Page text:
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I am trying to understand Linux bridging.

Lets say I have a Linux bridge with two veth interfaces and a vNic.

Bridge: br0 Interfaces: veth1, veth2, and eth1

Now, if I do brctl showmacs br0, it shows me a list of port no#s/ MAC address etc. Like:

 $ brctl showmacs br0
 port no mac addr                is local?       ageing timer 

   1     00:50:56:8f:96:e5       yes                0.00

   2     f2:2b:f5:fa:17:9c       yes                0.00

   3     0e:fd:9d:0a:2c:4f       yes                0.00

Question1: How is the above table constructed? I assume its called the forwarding database?

Frame Bridging

Now if a frame gets generated at veth1 with destination MAC address of veth2. It will just go to the bridge, the bridge will look up its forwarding database and it will be sent to the veth2's port on the bridge. Simple.

Question 2: But if a frame gets generated at veth1 with a destination MAC address that's not a bridge port then how does the bridging works? I assume the bridge floods all the ports with this frame. But then what? IF a port accepts the flooding frame, does it notify the bridge that I have this MAC address? If no port on the bridge is the receiver, how does the bridge know what's the uplink port or the port to which it should sent the frame to, in this event where no of bridge ports are the intended receivers?

  • I think you are confusing layer-2 (bridging/switching frames) with layer-3 (routing packets). Switches (bridges) flood unicast frames with unknown MAC addresses, broadcasts, and multicasts. Routers don't flood packets. Switches will learn which MAC addresses are on which ports from the frames coming into that port, then send unicast frames to only the port where the MAC address is connected. Routers forward packets based on the routing table. – Ron Maupin Mar 25 '16 at 16:50
  • sorry for the misunderstanding. I have changed s/routing/bridging/. I am not talking about L3 at all over here. Just L2 on a linux bridge and how the packets are bridged. – user35704 Mar 25 '16 at 16:53
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The way switches (bridges) work is that a switch builds a MAC address table which relates MAC addresses to the port(s) where the MAC addresses are connected. When a frame comes into a switch port, the switch will update its MAC address table to show that the source MAC address in the frame is connected to that port. Each port can have multiple MAC addresses associated with it, but there is only one port for each MAC address.

When a frame comes into a switch, the switch will update its MAC address table with the source MAC address in the frame, and it will look to see if the destination MAC address is in its MAC address table. If the destination MAC address is in the table, the frame will be switched to the corresponding port. If the destination MAC address is not in the MAC address table, or the destination MAC address is the broadcast address or a multicast address, the frame will be flooded to all switch ports.

  • Thanks! That answers how the table is constructed ie Question1. However Question 2 is still unanswered. I wanted to know what happens after the frame is flooded to all switch ports? There could be two cases: 1. A particular port has that mac address and therefore accepts the frame. In this case does the port notify the bridge that it accepted the packet, which can help the bridge update it's port/mac table? 2. What if none of the flooded ports have that mac address? What happens then? – user35704 Mar 25 '16 at 17:26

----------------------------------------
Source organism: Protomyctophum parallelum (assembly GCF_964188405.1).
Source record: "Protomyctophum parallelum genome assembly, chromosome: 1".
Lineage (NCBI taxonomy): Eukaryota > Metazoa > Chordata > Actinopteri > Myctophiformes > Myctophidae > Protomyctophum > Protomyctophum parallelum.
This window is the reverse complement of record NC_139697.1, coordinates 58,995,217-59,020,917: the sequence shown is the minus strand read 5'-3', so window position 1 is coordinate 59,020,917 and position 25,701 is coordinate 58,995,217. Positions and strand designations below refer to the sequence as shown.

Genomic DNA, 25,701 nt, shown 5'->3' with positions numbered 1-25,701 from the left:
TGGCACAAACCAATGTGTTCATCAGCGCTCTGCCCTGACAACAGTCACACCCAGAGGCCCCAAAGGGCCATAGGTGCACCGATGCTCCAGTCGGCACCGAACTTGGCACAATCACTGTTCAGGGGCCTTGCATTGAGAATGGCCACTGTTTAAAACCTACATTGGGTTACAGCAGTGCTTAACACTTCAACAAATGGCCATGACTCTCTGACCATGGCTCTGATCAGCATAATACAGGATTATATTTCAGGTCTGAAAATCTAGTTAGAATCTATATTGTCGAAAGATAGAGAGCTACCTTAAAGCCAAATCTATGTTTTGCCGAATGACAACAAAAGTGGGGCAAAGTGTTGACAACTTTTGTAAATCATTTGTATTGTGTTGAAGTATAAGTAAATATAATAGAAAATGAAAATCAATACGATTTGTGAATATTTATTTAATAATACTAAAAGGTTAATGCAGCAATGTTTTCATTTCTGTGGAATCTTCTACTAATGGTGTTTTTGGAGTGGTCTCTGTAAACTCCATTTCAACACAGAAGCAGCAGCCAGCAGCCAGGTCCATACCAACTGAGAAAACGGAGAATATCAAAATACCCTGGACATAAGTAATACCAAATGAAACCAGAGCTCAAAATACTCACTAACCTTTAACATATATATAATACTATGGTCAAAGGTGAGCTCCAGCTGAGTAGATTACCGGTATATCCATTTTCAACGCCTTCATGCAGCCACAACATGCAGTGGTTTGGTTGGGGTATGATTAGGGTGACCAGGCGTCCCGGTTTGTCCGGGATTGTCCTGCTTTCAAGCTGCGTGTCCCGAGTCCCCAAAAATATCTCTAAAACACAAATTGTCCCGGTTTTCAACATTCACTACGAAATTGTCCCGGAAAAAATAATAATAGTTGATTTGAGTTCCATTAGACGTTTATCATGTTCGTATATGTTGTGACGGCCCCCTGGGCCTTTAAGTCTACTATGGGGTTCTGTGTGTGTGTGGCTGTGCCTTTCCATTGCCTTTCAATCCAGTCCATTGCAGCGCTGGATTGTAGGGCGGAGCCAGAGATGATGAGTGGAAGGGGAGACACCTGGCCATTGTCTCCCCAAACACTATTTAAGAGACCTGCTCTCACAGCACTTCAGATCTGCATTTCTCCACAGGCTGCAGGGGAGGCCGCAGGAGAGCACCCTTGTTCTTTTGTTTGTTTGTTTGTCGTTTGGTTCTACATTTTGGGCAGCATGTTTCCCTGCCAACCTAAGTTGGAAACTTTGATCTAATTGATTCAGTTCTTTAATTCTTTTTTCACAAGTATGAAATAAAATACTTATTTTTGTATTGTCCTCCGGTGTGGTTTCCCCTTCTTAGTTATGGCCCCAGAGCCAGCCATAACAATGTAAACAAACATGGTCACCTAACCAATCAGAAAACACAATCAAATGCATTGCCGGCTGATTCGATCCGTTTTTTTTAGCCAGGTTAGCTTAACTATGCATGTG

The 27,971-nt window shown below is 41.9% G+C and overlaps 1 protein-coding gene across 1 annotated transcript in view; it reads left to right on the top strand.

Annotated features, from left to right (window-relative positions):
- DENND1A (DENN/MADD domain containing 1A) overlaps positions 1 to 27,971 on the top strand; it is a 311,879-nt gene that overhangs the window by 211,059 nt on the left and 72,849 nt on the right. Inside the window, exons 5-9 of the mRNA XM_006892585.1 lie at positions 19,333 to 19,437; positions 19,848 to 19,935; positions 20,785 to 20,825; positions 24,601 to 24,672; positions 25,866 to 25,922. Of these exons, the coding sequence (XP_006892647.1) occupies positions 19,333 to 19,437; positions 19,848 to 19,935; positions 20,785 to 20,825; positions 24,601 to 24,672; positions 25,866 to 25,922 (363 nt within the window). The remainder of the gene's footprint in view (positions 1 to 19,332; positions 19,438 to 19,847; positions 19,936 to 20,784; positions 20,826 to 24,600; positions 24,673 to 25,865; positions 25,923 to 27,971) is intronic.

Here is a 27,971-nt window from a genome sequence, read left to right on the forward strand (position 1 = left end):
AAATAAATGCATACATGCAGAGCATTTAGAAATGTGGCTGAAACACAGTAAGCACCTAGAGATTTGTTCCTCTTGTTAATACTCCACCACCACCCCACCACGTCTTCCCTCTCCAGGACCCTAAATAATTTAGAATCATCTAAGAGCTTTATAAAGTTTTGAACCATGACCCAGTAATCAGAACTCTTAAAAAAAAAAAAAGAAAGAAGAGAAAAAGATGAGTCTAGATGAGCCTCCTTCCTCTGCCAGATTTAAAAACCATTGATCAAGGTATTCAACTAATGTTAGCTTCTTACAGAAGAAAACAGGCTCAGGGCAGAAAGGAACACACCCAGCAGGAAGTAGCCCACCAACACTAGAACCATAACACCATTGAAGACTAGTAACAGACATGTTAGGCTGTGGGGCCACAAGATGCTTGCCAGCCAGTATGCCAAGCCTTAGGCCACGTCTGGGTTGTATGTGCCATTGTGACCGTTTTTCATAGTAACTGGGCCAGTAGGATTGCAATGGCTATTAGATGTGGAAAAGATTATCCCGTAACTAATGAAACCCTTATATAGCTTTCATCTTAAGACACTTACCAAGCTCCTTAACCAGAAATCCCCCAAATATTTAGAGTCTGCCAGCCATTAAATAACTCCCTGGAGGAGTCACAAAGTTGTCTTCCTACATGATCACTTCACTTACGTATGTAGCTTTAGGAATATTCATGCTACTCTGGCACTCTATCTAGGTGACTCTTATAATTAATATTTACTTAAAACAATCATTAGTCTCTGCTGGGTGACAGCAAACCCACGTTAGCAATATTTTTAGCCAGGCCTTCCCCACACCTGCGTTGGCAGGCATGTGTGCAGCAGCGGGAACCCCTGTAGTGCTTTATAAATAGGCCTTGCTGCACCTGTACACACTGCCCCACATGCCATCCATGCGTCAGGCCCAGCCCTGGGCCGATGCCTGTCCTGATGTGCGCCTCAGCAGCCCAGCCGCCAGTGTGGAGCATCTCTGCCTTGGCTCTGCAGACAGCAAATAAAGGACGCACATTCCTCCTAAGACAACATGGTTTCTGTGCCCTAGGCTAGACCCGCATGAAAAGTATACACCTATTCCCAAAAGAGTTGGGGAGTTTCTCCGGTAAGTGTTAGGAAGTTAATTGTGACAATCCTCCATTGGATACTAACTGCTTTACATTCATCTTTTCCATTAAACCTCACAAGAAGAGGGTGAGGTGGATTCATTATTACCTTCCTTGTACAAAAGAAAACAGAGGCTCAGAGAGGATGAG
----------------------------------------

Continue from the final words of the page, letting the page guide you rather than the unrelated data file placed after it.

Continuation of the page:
• When the frames are flooded to the switch ports, the ports merely send the frame out the ports. That's it. Switches are simple and transparent since speed is of the essence in switching. – Ron Maupin Mar 25 '16 at 17:31
  • So the situation where the bridge receives a packet with destination mac address not matching any of the ports on the bridge never arises? – user35704 Mar 25 '16 at 17:41
  • That is the bridge. The function of a bridge is to switch frames as quickly as possible. A compromise chosen for that is flooding. Flooding wastes bandwidth, but alternatives unacceptably slow the switching. Also, switches don't have large buffers, and ethernet has no facility for error correction or retransmission. It's better to drop data sooner so that the upper-layer protocols notice it sooner and can remediate it (ask for the data to be transmitted again) if necessary. – Ron Maupin Mar 25 '16 at 17:53
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How is the above table constructed?

The table is constructed from the source MAC addresses of frames passing through the bridge.

Question 2: But if a frame gets generated at veth1 with a destination MAC address that's not a bridge port then how does the bridging works? I assume the bridge floods all the ports with this frame.

Correct

But then what? IF a port accepts the flooding frame, does it notify the bridge that I have this MAC address?

It doesn't explicitly notify the bridge.

But typically a request will provoke a response. Typically that response will tell the bridge where the MAC address is located.

Also except in cases where a bridge was rebooted without rebooting the connected devices this is unlikely to happen in the first place. Normally when hosts start to communicate they will send arp broadcasts (or for IPv6 ND "multicast") before they start sending unicast traffic.

If no port on the bridge is the receiver, how does the bridge know what's the uplink port

It doesn't, there is no concept of "uplink port" in Ethernet bridging. Just a list of ports each with a list of associated MAC addresses.

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